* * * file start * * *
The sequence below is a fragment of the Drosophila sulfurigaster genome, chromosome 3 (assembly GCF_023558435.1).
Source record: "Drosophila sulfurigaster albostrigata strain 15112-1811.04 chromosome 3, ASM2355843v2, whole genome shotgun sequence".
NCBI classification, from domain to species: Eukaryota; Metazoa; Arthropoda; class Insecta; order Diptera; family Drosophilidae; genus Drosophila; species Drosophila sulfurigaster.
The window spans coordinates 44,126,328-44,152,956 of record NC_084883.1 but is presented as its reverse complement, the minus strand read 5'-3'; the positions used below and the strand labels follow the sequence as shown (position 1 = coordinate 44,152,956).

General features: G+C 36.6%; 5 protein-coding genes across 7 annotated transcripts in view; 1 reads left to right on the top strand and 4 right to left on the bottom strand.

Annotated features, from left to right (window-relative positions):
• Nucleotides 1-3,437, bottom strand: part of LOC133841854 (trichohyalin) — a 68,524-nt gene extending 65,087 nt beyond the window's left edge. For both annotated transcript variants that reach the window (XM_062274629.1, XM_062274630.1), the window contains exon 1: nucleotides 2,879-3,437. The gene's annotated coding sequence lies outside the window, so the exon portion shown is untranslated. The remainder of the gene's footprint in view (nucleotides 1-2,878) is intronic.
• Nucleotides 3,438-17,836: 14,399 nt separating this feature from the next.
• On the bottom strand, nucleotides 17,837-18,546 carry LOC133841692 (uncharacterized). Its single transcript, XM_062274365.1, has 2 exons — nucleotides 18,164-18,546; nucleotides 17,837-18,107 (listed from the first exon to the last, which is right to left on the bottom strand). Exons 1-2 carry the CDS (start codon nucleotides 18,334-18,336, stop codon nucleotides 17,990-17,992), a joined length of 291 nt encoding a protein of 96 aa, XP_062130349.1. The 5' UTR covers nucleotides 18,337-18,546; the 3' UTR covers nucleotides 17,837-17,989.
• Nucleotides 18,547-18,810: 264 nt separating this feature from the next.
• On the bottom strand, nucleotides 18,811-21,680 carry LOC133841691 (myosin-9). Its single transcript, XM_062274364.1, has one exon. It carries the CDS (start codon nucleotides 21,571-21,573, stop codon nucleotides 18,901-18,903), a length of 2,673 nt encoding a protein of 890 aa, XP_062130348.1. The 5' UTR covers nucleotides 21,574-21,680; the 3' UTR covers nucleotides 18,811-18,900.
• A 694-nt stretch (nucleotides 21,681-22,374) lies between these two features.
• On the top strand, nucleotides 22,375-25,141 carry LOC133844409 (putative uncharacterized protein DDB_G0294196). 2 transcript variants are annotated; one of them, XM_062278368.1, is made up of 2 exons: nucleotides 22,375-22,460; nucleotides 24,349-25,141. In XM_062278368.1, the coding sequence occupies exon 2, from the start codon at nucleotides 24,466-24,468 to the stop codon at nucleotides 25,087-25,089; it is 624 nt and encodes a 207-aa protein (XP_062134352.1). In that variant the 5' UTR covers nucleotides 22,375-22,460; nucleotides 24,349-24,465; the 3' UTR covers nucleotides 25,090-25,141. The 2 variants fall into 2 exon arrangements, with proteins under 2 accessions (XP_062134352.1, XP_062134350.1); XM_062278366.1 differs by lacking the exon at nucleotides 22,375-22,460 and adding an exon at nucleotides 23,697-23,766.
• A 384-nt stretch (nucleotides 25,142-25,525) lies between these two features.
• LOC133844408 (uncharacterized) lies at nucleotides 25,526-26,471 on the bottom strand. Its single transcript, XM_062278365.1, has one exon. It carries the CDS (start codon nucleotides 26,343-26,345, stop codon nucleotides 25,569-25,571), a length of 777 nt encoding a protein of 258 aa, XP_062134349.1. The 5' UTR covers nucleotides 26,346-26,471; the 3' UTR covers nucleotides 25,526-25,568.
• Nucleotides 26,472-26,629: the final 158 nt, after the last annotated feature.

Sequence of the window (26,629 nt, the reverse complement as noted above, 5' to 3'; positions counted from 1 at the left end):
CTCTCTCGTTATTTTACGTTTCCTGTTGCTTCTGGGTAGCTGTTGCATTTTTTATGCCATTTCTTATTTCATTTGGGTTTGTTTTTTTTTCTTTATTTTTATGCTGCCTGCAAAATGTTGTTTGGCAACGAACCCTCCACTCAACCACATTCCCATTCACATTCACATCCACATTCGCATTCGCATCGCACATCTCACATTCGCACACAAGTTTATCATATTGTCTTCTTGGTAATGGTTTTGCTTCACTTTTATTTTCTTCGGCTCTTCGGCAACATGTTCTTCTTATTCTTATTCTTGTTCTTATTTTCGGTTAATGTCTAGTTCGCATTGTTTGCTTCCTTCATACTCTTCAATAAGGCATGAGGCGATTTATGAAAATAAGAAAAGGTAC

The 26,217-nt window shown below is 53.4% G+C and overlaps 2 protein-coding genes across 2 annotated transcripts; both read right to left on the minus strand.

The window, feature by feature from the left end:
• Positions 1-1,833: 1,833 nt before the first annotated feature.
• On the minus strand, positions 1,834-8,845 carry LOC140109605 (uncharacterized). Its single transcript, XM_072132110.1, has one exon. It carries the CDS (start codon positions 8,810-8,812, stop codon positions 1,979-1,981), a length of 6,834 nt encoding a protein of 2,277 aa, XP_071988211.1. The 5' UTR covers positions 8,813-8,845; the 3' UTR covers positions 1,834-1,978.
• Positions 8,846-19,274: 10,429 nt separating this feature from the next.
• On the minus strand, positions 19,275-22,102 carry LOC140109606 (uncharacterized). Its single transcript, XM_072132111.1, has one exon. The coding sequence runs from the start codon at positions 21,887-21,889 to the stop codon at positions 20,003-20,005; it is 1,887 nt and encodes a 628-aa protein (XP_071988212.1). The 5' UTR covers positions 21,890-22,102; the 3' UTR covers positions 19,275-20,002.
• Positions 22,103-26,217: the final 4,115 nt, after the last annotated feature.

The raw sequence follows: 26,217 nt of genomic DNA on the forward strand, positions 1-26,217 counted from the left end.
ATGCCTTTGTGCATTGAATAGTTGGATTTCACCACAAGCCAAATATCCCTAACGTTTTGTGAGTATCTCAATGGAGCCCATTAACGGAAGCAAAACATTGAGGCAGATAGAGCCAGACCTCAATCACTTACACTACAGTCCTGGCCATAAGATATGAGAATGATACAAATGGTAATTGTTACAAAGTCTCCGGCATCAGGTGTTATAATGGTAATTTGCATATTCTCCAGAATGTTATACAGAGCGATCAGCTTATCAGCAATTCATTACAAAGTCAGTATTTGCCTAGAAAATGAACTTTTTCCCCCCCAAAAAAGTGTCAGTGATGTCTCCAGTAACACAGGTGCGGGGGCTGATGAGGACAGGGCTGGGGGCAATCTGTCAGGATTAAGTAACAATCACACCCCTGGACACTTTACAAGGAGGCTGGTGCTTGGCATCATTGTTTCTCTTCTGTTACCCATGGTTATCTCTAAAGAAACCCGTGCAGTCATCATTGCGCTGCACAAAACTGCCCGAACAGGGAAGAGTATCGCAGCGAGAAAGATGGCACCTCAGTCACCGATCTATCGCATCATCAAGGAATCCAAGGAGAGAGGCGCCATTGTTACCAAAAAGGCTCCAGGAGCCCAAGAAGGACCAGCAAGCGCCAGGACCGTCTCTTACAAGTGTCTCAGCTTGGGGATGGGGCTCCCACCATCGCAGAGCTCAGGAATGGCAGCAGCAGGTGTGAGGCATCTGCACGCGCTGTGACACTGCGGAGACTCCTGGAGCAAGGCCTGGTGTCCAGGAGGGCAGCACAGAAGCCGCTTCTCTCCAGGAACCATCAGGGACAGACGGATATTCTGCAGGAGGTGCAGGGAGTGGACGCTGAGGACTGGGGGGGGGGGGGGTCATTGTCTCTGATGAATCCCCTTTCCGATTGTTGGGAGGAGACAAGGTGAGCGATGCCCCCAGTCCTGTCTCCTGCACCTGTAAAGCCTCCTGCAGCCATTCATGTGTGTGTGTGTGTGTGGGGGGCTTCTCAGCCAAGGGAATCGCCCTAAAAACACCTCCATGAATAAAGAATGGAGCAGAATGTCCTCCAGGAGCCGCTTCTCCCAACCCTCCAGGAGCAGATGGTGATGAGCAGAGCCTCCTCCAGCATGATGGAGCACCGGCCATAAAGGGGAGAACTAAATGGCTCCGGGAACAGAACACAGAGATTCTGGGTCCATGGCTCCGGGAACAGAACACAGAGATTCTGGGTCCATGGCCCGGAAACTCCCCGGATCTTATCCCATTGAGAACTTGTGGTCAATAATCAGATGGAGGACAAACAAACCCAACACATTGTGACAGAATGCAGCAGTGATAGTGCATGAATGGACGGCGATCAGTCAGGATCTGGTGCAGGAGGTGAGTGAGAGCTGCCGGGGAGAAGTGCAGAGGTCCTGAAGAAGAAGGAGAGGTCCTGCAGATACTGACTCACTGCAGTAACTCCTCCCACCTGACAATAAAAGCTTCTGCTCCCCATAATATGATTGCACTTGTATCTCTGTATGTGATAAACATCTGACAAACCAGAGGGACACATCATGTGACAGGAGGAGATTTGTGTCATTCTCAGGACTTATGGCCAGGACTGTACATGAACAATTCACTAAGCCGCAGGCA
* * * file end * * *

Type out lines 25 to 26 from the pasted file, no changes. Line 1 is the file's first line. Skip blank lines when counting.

• Positions 22,103-26,217: the final 4,115 nt, after the last annotated feature.

The raw sequence follows: 26,217 nt of genomic DNA on the forward strand, positions 1-26,217 counted from the left end.